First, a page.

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First Spectroscopic Observations Using an Electron-Multiplying CCDING web news release
10 June, 2009
Astronomers at the Isaac Newton Group of Telescopes (ING) have recently used, for the first ever time, an electron-multiplying detector for astronomical spectroscopic observations, allowing a high-time resolution analysis of the orbital motion of a short orbital period cataclysmic variable. These observations would have been much more time consuming, if not impractical, with a conventional CCD and demonstrates the tremendous potential of the electron-multiplying camera technology.
The ING now offers three electron-multiplying CCD cameras as part of its detector suite. The first of these, based on a small format CCD60 sensor, has been in use for several years as a wavefront sensor in the GLAS adaptive optics system. More recently two more larger format 1k×1k pixel cameras, named QUCAM2 and QUCAM3, have been commissioned. These both contain a CCD201-20 sensor which is of frame transfer design and allows efficient high speed spectroscopy on ISIS spectrograph.
QUCAM2 and QUCAM3 are optimised for extremely low noise and are easily capable of resolving single photons. They are particularly suited for observations that have been traditionally limited by detector read-noise, one particularly good example being high-time resolution, high-dispersion spectroscopy.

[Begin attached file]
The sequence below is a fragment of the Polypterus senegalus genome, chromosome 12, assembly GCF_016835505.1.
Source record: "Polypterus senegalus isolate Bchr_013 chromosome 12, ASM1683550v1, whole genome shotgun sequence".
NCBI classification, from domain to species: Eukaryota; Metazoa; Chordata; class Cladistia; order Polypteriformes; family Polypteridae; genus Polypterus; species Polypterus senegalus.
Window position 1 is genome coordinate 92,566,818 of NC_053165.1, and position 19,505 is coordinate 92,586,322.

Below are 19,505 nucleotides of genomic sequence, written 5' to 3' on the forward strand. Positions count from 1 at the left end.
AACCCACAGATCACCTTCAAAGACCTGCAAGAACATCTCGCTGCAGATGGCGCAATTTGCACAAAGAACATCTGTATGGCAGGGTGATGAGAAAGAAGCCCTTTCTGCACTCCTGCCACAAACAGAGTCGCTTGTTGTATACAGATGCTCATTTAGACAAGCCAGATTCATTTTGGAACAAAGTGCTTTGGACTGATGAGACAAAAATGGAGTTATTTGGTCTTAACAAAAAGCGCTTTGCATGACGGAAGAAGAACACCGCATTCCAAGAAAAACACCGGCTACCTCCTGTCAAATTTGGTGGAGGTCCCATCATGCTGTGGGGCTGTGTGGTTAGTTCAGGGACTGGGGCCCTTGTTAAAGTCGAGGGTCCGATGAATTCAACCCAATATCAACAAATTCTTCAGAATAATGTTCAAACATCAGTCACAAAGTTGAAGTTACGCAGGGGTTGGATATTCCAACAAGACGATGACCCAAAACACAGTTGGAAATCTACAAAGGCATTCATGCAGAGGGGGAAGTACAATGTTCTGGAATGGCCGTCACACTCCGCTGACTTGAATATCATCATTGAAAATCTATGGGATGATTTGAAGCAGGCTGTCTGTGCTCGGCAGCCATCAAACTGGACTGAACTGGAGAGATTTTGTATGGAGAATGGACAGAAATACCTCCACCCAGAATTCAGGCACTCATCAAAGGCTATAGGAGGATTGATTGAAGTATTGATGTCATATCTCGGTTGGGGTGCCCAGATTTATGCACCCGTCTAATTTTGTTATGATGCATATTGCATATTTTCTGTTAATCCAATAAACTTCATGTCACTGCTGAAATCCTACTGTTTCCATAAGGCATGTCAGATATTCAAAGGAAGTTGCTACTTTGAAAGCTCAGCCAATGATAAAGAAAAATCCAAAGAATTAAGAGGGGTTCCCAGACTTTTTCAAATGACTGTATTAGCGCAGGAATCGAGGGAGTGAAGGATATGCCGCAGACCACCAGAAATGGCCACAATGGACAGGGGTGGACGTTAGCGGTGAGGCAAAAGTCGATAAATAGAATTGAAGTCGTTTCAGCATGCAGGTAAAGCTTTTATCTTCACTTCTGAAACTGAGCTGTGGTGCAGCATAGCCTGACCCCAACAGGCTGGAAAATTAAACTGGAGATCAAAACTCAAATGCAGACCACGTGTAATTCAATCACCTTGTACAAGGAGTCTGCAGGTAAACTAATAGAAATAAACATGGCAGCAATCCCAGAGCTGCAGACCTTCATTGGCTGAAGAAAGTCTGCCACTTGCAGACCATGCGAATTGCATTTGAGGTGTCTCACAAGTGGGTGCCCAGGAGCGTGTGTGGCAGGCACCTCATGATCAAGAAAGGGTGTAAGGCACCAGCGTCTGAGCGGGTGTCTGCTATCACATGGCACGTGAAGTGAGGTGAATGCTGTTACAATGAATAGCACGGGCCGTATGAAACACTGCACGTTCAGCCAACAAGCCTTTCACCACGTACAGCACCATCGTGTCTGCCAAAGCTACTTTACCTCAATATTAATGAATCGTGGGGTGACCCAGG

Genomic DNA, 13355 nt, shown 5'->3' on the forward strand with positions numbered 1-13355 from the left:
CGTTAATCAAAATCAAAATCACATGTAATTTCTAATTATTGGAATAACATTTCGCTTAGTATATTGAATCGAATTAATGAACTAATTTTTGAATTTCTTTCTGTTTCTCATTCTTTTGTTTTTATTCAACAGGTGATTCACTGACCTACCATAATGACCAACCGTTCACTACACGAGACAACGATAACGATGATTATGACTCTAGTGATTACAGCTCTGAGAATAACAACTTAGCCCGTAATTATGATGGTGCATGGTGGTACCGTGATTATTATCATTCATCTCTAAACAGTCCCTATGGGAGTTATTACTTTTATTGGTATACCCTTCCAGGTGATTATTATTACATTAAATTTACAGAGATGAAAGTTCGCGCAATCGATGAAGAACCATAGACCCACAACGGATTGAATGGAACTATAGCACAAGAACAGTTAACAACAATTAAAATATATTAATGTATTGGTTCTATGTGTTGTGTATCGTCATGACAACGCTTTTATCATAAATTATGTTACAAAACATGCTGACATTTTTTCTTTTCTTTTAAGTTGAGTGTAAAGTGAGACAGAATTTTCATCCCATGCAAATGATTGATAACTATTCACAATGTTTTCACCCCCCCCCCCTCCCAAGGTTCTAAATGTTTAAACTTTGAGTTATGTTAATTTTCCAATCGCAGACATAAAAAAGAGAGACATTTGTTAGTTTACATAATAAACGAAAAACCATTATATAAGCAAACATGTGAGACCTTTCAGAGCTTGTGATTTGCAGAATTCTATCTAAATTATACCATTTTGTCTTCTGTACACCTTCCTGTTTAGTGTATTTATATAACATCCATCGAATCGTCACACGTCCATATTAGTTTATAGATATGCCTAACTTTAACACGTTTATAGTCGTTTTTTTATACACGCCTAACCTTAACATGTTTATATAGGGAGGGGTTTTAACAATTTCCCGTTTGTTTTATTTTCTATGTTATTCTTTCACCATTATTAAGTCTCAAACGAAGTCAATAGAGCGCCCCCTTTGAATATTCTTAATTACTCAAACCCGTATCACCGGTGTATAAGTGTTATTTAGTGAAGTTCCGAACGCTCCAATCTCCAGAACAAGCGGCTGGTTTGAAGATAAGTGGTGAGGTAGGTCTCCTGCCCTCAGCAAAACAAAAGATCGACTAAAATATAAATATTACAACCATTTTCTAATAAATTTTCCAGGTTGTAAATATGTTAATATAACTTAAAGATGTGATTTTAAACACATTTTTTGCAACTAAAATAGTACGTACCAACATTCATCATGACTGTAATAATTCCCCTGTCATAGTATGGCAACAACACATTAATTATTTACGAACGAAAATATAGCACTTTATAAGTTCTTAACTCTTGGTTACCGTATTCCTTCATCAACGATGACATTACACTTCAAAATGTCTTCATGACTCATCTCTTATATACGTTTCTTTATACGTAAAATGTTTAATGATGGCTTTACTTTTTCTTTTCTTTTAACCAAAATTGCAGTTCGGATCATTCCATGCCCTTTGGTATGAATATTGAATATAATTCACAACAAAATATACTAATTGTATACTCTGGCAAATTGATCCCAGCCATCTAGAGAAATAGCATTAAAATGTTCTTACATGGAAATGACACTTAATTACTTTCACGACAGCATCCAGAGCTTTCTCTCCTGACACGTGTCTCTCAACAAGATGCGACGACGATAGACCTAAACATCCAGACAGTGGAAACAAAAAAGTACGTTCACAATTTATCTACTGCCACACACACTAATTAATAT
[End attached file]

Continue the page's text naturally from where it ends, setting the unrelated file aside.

The astronomers used the QUCAM2 camera in combination with the ISIS spectrograph on the William Herschel Telescope to carry out a radial-velocity study of the faint (g´=18.5) cataclysmic variable SDSSJ143317.78+101123.3, hereafter SDSS J1433. This system consists of a white-dwarf star accreting material from a lower mass secondary, suspected of being a brown dwarf. The orbital period of this system is only 78 minutes and hence the need for high-time resolution in the measurements. Further, the velocity amplitude of the white dwarf orbital motion in such an extreme mass-ratio binary is expected to be as small as a few tens of km/s. Therefore, the use of the highest spectral resolution of ISIS is also essential.
SDSS J1433 is particularly interesting since its orbital inclination is high enough to produce an eclipse of the white dwarf, and the accretion disc that surrounds it, by the larger diameter secondary. Although physically larger, the secondary has only a small fraction of the mass of the highly-dense primary.
The astronomers inferred the orbital velocity of the white dwarf around the common center of gravity, from the small changes throughout the orbital period in the Hα emission line produced in the inner regions. This was found to be 34±4 km/s indicating a large ratio in the masses of the two stars. This result supports an earlier conclusion that the secondary in fact has a mass below the hydrogen burning limit of 0.08 solar masses and is therefore a degenerate brown-dwarf star.
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